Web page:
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John Tighe Ryan (1870–1922)

by Michael McKernan

This article was published:

John Tighe Ryan (1870?-1922), journalist and editor, was born at Miltown, Clonoulty, Tipperary, Ireland, second surviving son of nine children of Phillip Ryan, landowner, and his wife Margaret, née Tighe. After her husband's death in 1881, Margaret Ryan brought her children to Queensland, settling eventually at Ipswich. Tighe, as he was known, was educated at St Joseph's Christian Brothers' School, Brisbane, and worked on newspapers there and on the Queensland Times at Ipswich.

In Sydney by 1893, Ryan joined the staff of the Daily Telegraph, contributed to the Review of Reviews and met leading politicians and Federationists. He corresponded with Alfred Deakin in 1893 about Federation and requested copy for the Antipodean (1893, 1895), an illustrated annual that Ryan edited with George Essex Evans and to which he persuaded Robert Louis Stevenson to contribute. Later Ryan was Australian representative for the Pall Mall Gazette and the Westminster Gazette. Accepting the editorship of the Gundagai Times about 1895, Ryan moved to the Irish heartland of southern New South Wales.

Recommended by P. J. O'Donnell, a local grazier, Ryan in 1897 was appointed editor of the Catholic Press, founded in 1895 by Sydney priests who desired a cheap, effective newspaper for laymen who could not afford the sixpenny Freeman's Journal; the paper sold for threepence. Ryan followed the standards and tone set by its first clerical editors. The Catholic Press met its readers' expectations, supporting Home Rule for Ireland, Australian Federation and protection for local industries. He opposed Britain's role in the South African War, as did many Irishmen who chose to see the Boers fighting for self-determination.

As the Bulletin put it, although Ryan 'was extremely combative he was physically frail, so that he had to do all his fighting with tongue or pen'. The fight against conscription in 1916 and 1917 became his great crusade. When war broke out he adopted the Christian consensus view that saw the war as necessary, and likely to produce a world-wide religious revival and show Australia as loyal to the Empire. More inclined to print articles from Catholic thinkers such as G. K. Chesterton and Hilaire Belloc than to concentrate in detail like the Freeman's Journal on local matters, Ryan nevertheless reprinted many of Archbishop Kelly's loyal and platitudinous war sermons and in mid-1915 gave qualified support to compulsory enlistment, arguing that the burden of war should be apportioned equitably.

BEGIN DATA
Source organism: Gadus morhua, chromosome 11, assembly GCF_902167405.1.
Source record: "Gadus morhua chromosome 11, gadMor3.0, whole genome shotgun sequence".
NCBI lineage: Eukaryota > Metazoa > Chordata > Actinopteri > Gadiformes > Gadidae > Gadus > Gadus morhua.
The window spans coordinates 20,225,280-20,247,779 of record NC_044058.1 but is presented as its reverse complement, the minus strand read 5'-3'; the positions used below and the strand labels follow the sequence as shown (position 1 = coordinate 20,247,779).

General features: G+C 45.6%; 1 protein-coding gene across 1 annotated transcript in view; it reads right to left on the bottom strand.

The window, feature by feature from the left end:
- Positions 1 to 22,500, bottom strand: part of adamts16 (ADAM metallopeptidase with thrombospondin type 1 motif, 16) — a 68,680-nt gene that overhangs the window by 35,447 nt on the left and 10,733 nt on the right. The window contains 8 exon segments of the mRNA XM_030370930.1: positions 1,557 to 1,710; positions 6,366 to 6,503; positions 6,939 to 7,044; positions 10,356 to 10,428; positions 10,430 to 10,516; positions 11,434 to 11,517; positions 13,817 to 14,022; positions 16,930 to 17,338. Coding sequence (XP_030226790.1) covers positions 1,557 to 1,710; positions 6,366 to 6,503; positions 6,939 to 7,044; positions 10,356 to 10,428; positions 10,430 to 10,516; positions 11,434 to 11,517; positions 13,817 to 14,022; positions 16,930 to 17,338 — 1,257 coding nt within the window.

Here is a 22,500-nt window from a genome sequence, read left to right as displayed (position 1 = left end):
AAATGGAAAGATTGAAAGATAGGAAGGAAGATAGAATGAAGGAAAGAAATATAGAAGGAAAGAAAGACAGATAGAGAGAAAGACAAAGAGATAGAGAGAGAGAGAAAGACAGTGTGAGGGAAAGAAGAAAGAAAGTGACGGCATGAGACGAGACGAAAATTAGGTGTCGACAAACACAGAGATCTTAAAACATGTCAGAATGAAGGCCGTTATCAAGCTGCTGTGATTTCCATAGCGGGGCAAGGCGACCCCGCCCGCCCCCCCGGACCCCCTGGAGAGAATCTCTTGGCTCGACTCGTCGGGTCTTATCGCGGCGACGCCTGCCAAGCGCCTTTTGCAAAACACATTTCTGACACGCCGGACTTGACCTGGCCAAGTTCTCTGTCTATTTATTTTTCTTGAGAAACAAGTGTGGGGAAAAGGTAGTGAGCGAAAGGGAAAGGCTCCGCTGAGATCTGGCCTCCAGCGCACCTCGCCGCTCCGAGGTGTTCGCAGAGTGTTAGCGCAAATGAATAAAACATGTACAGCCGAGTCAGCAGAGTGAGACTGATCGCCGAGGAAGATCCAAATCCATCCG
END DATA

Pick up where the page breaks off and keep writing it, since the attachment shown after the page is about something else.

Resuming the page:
By June 1916 sentiment at the Catholic Press was changing, perhaps as a reaction to the Easter tragedy in Dublin. Arguing that it was neither the shirker nor the worker who was impeding the war effort but the commercial system, Ryan called for fairer distribution of wealth and political justice for the Irish nation. In July he depicted the 'heroes' of the uprising in Dublin.

By September the case against conscription was being forcefully made in editorials, letters and news reports, despite Kelly's support for W. M. Hughes's and the Freeman's Journal's enthusiastic pro-conscription stance. Articles included 'Conscription: the racial and industrial suicide of Australia' and 'Conscription is slavery'. Ryan also became Archbishop Mannix's Sydney champion and led the cult of personality that enveloped Mannix during his public appearances in Sydney in 1918. In 1917 the Catholic Press's circulation had doubled over the past year, indicating how well it was satisfying Catholic readers.

The degree to which Ryan's advocacy of the anti-conscription cause influenced lay Catholic opinion must be a matter for conjecture, but he certainly showed the depth of Catholic feeling and in this, perhaps, educated his archbishop. A close friend suggested that his health was undermined by the pressure of the conscription campaigns. He died of cerebral haemorrhage on 20 September 1922 in St Vincent's Hospital and was buried in Rookwood cemetery. The bulk of his estate, valued for probate at £4459, was bequeathed to the poor schools in the Sydney archdiocese. Three of his sisters had entered the religious life and the Bulletin regarded Ryan as 'a priest in all but ordination'; he never married and lived with his mother until her death in 1908.

Select Bibliography

  • R. B. Walker, The Newspaper Press in New South Wales, 1803-1920 (Syd, 1976)
  • Journal of the Royal Australian Historical Society, vol 5, part 1, 1976
  • Advocate (Melbourne), 5 May 1894
  • Catholic Press, 21, 28 Sept 1922
  • Bulletin, 28 Sept 1922
  • Alfred Deakin papers (National Library of Australia).

Citation details

Michael McKernan, 'Ryan, John Tighe (1870–1922)', Australian Dictionary of Biography, National Centre of Biography, Australian National University,, published first in hardcopy 1988, accessed online 18 June 2024.

This article was published in hardcopy in Australian Dictionary of Biography, Volume 11, (Melbourne University Press), 1988

View the front pages for Volume 11

© Copyright Australian Dictionary of Biography, 2006-2024

Life Summary [details]


Clonoulty, Tipperary, Ireland


20 September, 1922 (aged ~ 52)
Sydney, New South Wales, Australia

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